The work of Kraftwerk will be the subject of a retrospective and a series of 8 concerts at New York’s Museum Of Modern Art in April.
Over eight consecutive nights, MoMA will present a chronological exploration of the sonic and visual experiments of Kraftwerk, with a live presentation of their complete repertoire in the Museum’s Marron Atrium.
Each evening will consist of a live performance and 3-D visualization of one of Kraftwerk’s studio albums:
- Tuesday, April 10, 8:30 p.m. – Autobahn (1974)
- Wednesday, April 11, 8:30 p.m. – Radio-Activity (1975)
- Thursday, April 12, 8:30 p.m. – Trans Europe Express (1977)
- Friday, April 13, 10:00 p.m. – The Man-Machine (1978)
- Saturday April 14, 8:30 p.m. – Computer World (1981)
- Sunday, April 15, 8:30 p.m. – Techno Pop (1986)
- Monday, April 16, 8:30 p.m. – The Mix (1991)
- Tuesday, April 17, 10:00 p.m. – Tour de France (2003)
Kraftwerk will follow each evening’s album performance with additional compositions from their catalog, all adapted specifically for this exhibition.
Tickets are $25 at the MoMA site. In other words – it could be the best week ever – at least for Kraftwerk fans.
Here’s what MoMA has to say about the Kraftwerk Retrospective:
Ralf Hütter and Florian Schneider began the Kraftwerk project in Düsseldorf, Germany, in 1970, setting up the pioneering Kling Klang studio, where all of Kraftwerk’s albums were conceived and composed. By the mid-1970s the group had achieved international recognition for their revolutionary electro “sound paintings” and their musical experimentation with tapes and synthesizers. Their compositions, which feature distant melodies, multilingual vocals, robotic rhythms, and custom-made vocoders and computer-speech technology, almost single-handedly created the soundtrack for our digital future. Kraftwerk anticipated the impact of technology on art and everyday life, creating sounds and visuals that capture the human condition in the age of mobility and telecommunication. Their innovative looping techniques and computerized rhythms, which had a major influence on the early development of hip-hop and electronic dance music, remain among the most commonly sampled sounds across a wide range of music genres. Furthermore, the use of robotics and other technical innovations in their live performances illustrates Kraftwerk’s belief in the respective contributions of both people and machines in creating art.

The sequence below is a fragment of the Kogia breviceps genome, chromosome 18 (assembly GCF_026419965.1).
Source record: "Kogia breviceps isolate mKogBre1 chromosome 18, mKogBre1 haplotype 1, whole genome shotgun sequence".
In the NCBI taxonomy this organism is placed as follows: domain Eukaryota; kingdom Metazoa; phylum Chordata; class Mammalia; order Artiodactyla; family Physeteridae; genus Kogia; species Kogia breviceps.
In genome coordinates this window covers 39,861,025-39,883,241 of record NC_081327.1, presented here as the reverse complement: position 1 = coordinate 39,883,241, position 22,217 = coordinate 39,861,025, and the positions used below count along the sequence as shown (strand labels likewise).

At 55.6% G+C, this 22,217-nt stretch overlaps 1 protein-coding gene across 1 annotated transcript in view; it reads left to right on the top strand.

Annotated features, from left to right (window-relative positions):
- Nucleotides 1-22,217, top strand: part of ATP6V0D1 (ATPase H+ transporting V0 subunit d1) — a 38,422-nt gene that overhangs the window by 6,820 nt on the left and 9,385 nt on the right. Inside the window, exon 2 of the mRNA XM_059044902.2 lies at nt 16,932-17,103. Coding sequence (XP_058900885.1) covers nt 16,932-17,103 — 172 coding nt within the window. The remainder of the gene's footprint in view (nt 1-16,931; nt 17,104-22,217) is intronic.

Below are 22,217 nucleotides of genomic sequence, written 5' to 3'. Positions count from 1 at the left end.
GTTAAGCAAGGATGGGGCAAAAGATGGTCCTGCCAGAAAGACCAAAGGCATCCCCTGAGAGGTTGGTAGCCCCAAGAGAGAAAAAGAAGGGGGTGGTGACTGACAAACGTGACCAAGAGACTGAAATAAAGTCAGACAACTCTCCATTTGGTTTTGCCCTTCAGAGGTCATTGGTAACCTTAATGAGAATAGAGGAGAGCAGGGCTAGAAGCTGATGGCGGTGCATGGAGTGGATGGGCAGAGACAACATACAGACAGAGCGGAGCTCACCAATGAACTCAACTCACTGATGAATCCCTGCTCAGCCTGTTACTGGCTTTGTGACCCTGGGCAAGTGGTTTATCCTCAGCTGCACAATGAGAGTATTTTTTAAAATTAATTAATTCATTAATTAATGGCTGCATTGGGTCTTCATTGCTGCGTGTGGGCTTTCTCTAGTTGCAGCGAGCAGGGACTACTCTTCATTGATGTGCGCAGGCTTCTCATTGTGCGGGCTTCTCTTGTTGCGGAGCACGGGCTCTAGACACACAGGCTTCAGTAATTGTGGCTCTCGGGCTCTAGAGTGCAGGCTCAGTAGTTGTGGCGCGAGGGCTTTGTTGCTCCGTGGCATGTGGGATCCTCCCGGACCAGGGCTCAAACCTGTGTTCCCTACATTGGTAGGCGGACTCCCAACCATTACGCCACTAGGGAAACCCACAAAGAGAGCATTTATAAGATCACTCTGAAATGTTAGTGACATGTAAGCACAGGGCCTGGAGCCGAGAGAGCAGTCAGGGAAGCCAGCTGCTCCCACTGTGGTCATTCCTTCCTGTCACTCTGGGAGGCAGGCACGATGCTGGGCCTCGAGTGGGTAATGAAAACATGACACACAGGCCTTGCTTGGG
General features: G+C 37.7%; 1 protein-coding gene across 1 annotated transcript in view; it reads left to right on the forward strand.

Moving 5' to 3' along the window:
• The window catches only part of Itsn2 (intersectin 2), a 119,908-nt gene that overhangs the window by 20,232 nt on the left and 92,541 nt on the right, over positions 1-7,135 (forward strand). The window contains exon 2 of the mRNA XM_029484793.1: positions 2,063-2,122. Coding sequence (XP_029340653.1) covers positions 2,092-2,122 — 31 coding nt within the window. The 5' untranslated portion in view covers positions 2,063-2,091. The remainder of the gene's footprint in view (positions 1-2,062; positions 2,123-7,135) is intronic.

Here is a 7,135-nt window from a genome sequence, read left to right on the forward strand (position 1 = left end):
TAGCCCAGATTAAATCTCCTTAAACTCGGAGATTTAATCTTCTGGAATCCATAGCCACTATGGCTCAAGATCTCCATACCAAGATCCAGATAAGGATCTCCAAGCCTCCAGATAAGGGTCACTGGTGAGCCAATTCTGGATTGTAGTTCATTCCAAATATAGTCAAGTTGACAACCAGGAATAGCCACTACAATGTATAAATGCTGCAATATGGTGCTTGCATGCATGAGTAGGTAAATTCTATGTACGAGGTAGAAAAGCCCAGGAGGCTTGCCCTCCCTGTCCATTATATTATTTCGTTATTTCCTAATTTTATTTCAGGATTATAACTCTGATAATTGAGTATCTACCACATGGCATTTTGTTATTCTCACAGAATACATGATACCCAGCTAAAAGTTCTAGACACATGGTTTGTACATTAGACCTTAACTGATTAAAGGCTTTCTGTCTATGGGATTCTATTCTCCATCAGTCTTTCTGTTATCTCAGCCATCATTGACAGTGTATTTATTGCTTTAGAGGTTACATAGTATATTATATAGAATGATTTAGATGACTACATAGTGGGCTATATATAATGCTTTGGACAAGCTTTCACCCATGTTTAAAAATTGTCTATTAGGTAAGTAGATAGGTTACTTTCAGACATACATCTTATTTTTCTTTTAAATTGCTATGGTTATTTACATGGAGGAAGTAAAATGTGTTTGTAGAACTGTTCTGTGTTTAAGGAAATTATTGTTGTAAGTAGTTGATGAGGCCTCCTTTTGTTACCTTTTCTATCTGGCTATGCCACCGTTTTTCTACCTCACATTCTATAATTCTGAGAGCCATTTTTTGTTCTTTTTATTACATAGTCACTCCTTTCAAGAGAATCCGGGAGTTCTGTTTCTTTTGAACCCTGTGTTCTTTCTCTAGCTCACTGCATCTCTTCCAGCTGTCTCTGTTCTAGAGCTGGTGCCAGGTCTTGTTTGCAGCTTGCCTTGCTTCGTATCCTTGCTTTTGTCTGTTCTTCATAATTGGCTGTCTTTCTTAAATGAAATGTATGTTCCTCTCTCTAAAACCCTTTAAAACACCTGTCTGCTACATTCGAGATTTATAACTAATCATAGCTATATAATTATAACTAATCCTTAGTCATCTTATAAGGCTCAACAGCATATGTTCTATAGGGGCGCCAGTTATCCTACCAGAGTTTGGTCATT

In recent years, starting with their performance at the Venice Biennale in 2005, Kraftwerk has been invited into the visual arts context, festivals, and museums, most recently performing at Lenbachhaus Kunstbau in Munich. In contrast to all former presentations, where Kraftwerk videos, visuals, or the “robots” were presented in a museum context but performances were staged as concerts, MoMA is realizing a groundbreaking new display: the first synthetic retrospective to present, simultaneously and in one location, Kraftwerk’s complex layers of music, sound, videos, sets, and performance as a total work of art.
A presentation of Kraftwerk’s historical audio and visual material will be on view at MoMA PS1, April 10–May 14, 2012.